For morphological studies, colonies were grown for 20 days on ammonium tartrate-free BCD plates or in BCDAT plates without cellophane, with the addition of 1 μM 1-Naphthaleneacetic acid (NAA), 1 μM ABA, 0.15 M glucose or 200 mM mannitol. For visualization of protonemal filaments, moss colonies were stained for 1 min with 0.05% toluidine blue in citrate-citric acid buffer and rinsed in water to remove excess dye.

Fv/Fm and NPQ Measurements

Protonemal cultures of WT and Δcor-5 mutants were propagated using ultra-turrax and grown in the same 6-wells Petri dishes, under standard conditions for 7 days at 23°C. Treatments were carried out for 2 days with high light (350 μmol m–2 sec–1) and low temperatures (0–2°C). For dehydration treatments, protonemal tissues were dehydrated in a Petri dish with whatman paper in a laminar flow for 24 h. Controls corresponded to plants grown during 7 days with standard light (50 μmol m–2 sec–1) and temperature of 23°C, with a photoperiod of 16/8 h.

Chlorophyll fluorescence was measured in a Hansatech FSMII PAM fluorometer, using a saturating light at 6000 μmol m–2 sec–1 and actinic light of 830 μmol m–2 sec–1. Before the measurements, disks were dark adapted for 20 min at RT. The parameters Fv/Fm and non-photochemical quenching (NPQ) were calculated as (Fm - Fo)/Fm and (Fm - Fm′)/Fm′. Data are presented as mean ± standard deviation of three to six independent experiments.

Starch and Sucrose Content

Starch and sucrose contents were determined according to Sánchez et al. (1998) and Brányiková et al. (2011), respectively, with minor modifications. For soluble sugar content, approximately 30 mg of fresh plant material from plant colonies, were grounded with liquid nitrogen. Two hundred and fifty μL of 80% ethanol were added to each tube, vortexed, incubated at 80°C for 20 min with shaking, and centrifuged at 15,000 × g for 5 min at 4°C. Supernatants were transferred to fresh pre-cooled eppendorf tubes and kept on ice. One hundred and fifty μL of 80% ethanol were added to the pellet, vortexed, incubated at 80°C for 20 min with shaking, and centrifuged at 15,000 × g for 5 min at 4°C. Supernatants from these tubes were pooled with the respective supernatants from the first step. Finally, 250 μL of 50% ethanol were added to the pellet, vortexed, incubated at 80°C for 20 min, and centrifuged at 15,000 × g for 5 min at 4°C. Once again, supernatants were pooled and the soluble carbohydrate content was spectrophotometrically determined using the Megazyme Sucrose/D-Fructose/D-Glucose Assay Kit (Megazyme Inc.) following the manufacturer’s instructions.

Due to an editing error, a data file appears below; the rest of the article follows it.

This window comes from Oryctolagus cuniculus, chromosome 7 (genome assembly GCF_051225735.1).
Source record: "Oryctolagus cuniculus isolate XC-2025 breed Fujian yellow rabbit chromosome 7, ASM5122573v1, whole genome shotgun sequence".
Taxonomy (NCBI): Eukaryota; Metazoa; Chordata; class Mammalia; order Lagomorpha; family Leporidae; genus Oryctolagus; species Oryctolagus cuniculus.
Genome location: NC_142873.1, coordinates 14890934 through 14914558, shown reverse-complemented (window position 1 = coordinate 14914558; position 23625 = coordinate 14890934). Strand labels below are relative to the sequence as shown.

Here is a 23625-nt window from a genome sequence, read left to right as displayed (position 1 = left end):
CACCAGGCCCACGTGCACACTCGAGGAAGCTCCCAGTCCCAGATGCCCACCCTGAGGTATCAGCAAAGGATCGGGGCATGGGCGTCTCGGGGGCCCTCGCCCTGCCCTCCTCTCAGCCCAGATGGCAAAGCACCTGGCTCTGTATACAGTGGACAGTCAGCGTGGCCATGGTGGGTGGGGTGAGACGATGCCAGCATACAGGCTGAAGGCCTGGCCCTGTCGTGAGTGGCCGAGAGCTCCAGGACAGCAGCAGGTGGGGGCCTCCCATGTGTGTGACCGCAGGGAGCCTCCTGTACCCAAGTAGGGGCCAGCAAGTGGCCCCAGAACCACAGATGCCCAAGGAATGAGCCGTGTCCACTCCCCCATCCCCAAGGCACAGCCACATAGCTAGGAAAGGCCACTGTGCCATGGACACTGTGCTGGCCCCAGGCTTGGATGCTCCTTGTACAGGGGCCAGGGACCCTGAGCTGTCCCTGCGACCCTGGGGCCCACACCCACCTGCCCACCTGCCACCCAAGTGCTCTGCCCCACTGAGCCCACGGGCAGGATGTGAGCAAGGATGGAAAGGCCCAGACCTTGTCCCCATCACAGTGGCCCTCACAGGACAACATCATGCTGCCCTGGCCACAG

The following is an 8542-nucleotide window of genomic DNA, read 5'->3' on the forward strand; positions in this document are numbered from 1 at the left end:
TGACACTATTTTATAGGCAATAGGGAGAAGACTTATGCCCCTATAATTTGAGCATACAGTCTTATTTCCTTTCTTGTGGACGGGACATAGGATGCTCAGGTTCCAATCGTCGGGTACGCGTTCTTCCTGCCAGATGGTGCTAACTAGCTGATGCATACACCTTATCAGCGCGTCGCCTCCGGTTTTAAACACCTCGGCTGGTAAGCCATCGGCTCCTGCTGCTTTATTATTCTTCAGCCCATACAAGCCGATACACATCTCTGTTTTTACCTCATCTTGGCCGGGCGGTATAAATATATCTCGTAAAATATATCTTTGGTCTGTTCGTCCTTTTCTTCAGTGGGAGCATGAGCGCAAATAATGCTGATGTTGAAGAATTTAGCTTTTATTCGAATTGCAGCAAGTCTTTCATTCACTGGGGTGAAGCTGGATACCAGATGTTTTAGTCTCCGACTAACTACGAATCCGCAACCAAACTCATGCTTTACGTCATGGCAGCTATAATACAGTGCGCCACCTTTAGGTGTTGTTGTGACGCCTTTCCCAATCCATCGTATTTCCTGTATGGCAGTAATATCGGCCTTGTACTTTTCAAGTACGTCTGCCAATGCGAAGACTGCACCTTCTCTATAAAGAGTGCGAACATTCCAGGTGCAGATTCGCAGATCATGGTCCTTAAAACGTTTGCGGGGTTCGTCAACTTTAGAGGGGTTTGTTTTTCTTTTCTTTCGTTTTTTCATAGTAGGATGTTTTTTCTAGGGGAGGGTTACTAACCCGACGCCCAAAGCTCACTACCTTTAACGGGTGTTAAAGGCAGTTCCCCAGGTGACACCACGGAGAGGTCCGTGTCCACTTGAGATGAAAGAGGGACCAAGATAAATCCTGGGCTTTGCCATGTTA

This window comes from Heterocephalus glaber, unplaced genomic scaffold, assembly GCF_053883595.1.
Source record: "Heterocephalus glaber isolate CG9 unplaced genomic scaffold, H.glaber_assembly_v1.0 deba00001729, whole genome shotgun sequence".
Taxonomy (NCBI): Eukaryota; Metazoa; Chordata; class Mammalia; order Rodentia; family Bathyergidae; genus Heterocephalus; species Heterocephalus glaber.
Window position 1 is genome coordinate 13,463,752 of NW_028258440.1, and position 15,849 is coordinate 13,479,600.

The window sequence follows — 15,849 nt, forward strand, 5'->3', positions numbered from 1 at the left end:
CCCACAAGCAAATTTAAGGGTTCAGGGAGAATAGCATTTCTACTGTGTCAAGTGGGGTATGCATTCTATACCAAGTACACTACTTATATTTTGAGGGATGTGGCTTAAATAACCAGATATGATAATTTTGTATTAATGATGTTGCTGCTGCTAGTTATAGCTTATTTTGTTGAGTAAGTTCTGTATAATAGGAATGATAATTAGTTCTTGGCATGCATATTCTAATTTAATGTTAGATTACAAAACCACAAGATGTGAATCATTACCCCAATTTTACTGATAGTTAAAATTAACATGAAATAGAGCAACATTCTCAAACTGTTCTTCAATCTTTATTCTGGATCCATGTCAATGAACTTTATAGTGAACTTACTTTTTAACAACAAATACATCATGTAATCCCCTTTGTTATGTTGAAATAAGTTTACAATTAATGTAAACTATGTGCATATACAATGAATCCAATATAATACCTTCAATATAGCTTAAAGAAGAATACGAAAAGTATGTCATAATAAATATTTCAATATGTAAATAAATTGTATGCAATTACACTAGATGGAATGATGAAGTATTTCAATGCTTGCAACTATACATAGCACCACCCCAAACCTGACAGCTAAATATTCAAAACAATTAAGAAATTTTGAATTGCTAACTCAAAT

For starch content, 100 mg of fresh plant material were grounded with liquid nitrogen and extracted with 500 μL of 80% ethanol. 0.1 mL of a 1/5 dilution of the final extract were added to 1 ml of 0.2% anthrone solution [0.2 g of anthrone in 100 mL of 72% (v/v) H2SO4]. The mixtures were kept in a water bath at 100°C for 10 min and cooled to 20°C, and the Absorbance was measured at 625 nm. A standard curve using glucose was performed simultaneously. The starch contents were obtained by multiplying the interpolated values by 0.9.

For both measurements, wild type and Δcor-5 mutant plants were grown under optimal conditions (Ctrl) for 20 days, and then transferred to 10 μM ABA supplemented plates, or exposed to light intensities of 200 μmol m–2 sec–1 (MHL) or 350 μmol m–2 sec–1 (HL) for 48 h.

NBT Staining

In situ detection of superoxide was performed according to Jabs et al. (1996). P. patens colonies were grown for 20 days, transferred for 48 h to stress conditions and thereafter incubated with 1 mg mL–1 of nitro blue tetrazolium (NBT) in 10 mM potassium phosphate buffer pH 7.8, 10 nM NaN3. Colonies were incubated for 1 h prior to ethanol bleaching.

Thylakoid Extraction and Large Pore Blue Native Gel Electrophoresis